Nursing home neglect during pandemic due to ‘systemic failures’ – Cullinane

Call for public inquiry is about ‘establishing facts’, SF’s health spokesman says

Sinn Féin health spokesman David Cullinane. File photograph: Leah Farrell/

A Sinn Féin call for a public inquiry into nursing home neglect and deaths during the Covid-19 pandemic is "not about a witch hunt or apportioning blame but establishing facts", the party's health spokesman David Cullinane has said.

He told the Dáil that “pandemic restrictions, combined with poor oversight of the nursing home sector, has been a perfect storm which led to neglect and abuse.

“Nobody was given the authority to implement visitation guidance, monitor compliance, or sanction non-compliant nursing homes.

“In many cases, even the phones were not answered as loved ones were isolated and neglected,” he said.


“We are calling for enhanced regulatory powers for Hiqa [Health Information and Quality Authority], comprehensive adult safeguarding legislation with an enforcement authority, and a full public inquiry into nursing home neglect and abuse during the pandemic.

“The Government must face up to these responsibilities and ensure there are no more delays,” he said, in the wake of more than 2,000 deaths in nursing homes linked to coronavirus.

The motion was agreed without a vote and represents a decision of the Dáil but the Government is however not legally obliged to act on it.

Opening a two-hour debate on nursing homes during the pandemic, Mr Cullinane said it was wrong that “no statutory authority or State agency has a right of entry into private nursing homes to investigate individual cases of neglect” and it “must be put right”.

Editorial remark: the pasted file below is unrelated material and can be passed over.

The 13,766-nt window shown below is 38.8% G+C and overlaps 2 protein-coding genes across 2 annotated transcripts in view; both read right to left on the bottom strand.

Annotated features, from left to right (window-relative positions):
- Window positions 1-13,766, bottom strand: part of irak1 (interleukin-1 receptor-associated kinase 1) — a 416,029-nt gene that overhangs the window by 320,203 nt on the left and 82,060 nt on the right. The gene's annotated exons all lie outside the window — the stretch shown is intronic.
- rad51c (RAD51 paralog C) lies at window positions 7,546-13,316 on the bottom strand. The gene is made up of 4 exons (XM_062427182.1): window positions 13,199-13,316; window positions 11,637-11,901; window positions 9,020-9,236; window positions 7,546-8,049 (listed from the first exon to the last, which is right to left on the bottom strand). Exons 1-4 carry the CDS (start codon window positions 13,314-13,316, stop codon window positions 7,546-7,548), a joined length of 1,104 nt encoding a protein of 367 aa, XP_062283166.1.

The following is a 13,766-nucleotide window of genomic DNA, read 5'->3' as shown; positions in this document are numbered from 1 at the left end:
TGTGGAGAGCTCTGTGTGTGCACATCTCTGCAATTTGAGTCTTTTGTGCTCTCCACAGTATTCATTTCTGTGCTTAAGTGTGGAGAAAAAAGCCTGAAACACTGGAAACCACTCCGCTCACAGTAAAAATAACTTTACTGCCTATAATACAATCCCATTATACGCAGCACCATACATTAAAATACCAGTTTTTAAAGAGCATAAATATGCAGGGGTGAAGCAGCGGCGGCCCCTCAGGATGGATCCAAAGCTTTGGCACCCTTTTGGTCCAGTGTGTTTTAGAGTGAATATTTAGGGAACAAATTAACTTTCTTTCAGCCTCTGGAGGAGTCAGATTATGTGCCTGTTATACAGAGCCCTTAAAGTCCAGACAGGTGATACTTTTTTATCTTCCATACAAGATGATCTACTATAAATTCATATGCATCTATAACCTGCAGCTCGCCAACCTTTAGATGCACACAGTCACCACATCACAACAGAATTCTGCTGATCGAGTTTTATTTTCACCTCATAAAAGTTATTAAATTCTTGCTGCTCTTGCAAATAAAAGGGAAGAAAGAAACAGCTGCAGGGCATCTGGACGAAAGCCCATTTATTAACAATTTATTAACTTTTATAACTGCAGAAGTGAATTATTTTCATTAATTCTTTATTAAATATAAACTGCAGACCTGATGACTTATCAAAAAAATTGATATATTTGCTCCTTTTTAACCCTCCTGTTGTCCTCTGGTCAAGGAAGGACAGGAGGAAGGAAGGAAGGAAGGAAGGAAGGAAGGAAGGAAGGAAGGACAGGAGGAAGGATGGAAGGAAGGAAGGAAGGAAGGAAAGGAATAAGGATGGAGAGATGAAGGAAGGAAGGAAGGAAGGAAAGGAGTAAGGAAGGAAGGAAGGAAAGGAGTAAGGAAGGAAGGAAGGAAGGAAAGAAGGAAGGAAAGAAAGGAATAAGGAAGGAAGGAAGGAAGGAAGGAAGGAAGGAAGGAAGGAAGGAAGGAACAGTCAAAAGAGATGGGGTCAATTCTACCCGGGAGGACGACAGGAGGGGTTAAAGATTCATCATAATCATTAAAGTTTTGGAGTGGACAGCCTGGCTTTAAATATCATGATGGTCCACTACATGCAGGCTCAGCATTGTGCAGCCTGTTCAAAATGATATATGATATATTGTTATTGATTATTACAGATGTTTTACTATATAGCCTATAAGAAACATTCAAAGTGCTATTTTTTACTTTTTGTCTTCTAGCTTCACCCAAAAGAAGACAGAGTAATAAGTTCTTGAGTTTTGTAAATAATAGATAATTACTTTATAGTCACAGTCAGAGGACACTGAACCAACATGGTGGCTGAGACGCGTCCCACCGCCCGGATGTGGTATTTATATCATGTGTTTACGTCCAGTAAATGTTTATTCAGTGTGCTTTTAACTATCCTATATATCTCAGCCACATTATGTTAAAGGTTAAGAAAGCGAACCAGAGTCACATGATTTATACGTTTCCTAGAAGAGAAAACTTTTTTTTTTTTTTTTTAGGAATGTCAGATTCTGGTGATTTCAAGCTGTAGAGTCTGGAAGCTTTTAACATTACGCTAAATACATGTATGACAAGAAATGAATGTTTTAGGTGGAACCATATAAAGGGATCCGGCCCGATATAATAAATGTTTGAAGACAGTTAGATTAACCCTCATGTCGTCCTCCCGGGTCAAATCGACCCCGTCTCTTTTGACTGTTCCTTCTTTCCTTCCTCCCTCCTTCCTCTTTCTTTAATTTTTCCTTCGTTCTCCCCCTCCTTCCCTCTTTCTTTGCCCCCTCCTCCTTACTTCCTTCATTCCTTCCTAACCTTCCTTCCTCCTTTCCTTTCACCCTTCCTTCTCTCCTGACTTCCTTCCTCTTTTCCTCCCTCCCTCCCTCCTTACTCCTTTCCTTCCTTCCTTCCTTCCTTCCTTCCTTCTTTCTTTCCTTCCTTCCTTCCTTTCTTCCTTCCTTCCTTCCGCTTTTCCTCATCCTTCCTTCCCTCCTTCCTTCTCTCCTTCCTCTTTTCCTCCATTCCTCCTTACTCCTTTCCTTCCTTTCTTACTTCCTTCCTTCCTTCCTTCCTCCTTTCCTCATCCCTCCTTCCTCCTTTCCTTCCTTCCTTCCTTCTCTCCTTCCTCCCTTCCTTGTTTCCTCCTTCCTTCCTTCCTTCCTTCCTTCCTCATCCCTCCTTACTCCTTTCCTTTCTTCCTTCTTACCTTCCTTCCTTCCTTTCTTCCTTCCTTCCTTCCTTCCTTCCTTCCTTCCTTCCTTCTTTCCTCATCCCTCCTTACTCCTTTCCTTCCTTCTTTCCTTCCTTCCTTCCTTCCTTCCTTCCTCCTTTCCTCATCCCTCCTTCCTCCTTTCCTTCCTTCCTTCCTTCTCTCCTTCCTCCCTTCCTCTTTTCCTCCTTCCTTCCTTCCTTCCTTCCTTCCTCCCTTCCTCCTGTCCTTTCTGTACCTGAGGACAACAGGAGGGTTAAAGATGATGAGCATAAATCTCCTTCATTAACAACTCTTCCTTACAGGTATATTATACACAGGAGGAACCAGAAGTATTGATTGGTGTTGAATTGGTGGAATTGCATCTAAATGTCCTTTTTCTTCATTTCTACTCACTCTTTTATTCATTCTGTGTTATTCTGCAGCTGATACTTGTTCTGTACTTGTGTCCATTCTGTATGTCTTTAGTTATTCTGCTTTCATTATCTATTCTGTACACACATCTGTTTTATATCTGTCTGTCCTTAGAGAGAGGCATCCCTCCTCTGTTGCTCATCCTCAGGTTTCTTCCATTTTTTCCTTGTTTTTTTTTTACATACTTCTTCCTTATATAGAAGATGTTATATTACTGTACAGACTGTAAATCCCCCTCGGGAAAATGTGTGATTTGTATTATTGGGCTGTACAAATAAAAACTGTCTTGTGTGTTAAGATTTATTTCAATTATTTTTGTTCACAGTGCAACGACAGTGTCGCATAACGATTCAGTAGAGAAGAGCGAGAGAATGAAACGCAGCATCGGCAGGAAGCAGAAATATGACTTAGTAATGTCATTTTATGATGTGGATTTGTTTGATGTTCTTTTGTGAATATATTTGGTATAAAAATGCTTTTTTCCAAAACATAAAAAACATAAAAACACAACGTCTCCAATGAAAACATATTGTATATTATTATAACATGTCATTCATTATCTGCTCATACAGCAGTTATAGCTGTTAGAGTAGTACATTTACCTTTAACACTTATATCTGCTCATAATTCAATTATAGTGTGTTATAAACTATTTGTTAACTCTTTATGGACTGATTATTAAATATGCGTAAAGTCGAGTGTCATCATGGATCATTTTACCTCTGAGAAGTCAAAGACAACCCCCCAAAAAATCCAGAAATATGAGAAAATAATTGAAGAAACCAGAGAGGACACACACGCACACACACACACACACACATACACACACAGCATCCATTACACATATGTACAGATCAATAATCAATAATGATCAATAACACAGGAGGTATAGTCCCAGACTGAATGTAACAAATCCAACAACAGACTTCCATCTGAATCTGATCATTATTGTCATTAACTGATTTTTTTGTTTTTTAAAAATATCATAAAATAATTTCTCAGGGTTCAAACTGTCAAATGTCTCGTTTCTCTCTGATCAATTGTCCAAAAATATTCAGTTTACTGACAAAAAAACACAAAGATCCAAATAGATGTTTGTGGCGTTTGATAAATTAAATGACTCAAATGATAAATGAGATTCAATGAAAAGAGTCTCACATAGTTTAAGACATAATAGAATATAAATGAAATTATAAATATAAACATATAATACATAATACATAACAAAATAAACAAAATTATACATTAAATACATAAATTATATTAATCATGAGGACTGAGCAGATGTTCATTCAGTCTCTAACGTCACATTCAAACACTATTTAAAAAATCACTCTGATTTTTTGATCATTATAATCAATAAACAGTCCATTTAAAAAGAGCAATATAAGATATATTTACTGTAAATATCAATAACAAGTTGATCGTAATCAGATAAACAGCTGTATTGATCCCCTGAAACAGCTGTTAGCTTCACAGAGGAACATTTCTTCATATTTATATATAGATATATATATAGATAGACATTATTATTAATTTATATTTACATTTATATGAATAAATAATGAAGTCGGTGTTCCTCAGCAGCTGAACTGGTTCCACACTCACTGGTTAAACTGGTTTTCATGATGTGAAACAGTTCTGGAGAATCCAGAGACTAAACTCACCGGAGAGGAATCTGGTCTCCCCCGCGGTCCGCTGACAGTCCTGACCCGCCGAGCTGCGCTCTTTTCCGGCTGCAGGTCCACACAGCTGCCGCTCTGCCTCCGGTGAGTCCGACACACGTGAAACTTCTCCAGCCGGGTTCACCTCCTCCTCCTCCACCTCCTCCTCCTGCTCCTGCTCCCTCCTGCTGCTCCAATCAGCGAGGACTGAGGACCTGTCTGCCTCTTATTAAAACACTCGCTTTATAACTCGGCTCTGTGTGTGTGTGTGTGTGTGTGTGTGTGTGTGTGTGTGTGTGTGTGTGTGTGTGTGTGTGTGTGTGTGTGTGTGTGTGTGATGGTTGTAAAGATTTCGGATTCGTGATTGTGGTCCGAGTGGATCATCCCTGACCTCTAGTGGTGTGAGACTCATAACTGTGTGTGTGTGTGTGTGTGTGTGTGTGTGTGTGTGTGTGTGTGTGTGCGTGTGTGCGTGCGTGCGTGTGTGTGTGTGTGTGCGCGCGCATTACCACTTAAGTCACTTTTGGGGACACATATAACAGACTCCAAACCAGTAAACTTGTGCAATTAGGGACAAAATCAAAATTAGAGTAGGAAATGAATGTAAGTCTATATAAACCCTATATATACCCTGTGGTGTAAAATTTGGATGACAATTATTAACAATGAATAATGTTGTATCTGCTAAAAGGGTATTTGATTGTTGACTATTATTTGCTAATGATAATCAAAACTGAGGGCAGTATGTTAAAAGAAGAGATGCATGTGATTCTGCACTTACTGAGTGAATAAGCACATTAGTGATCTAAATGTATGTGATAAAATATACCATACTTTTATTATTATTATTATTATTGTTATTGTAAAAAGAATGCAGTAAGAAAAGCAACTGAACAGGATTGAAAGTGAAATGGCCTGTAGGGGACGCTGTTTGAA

“We must fast-track reforms to empower Hiqa, which has been stating for some time that its powers are blunt instruments.”

The Waterford TD also highlighted the cases of families who could not see their loved ones in nursing homes even from a window and spoke of “harrowing accounts” of “neglect or what could be described as abuse. This was all because of systemic failures in the sector,” he said.

Minister of State for Older People Mary Butler said "significant" updated guidance on nursing homes to come into effect from next Monday, July 19th, "will mean a return to more normalised visiting", while continuing vigilance is necessary.

Ms Butler added that in cases of potential criminal abuse “it’s the full expectation of the department and me that any such instances in our health and social care services would be referred to An Garda Síochána in the first instance and investigated accordingly”.

The Minister said that “safeguarding adults” is a key objective of the Department of Health, statutory bodies and health and social care services.

Ms Butler added that development of the department’s national adult safeguarding policy is at an advanced stage and “legislation to underpin this policy will be developed”.

But Mr Cullinane said former senator Colette Kelleher had drafted and introduced safeguarding legislation and that should be used. "We have to get on with it," he said.

Marie O'Halloran

Marie O'Halloran

Marie O'Halloran is Parliamentary Correspondent of The Irish Times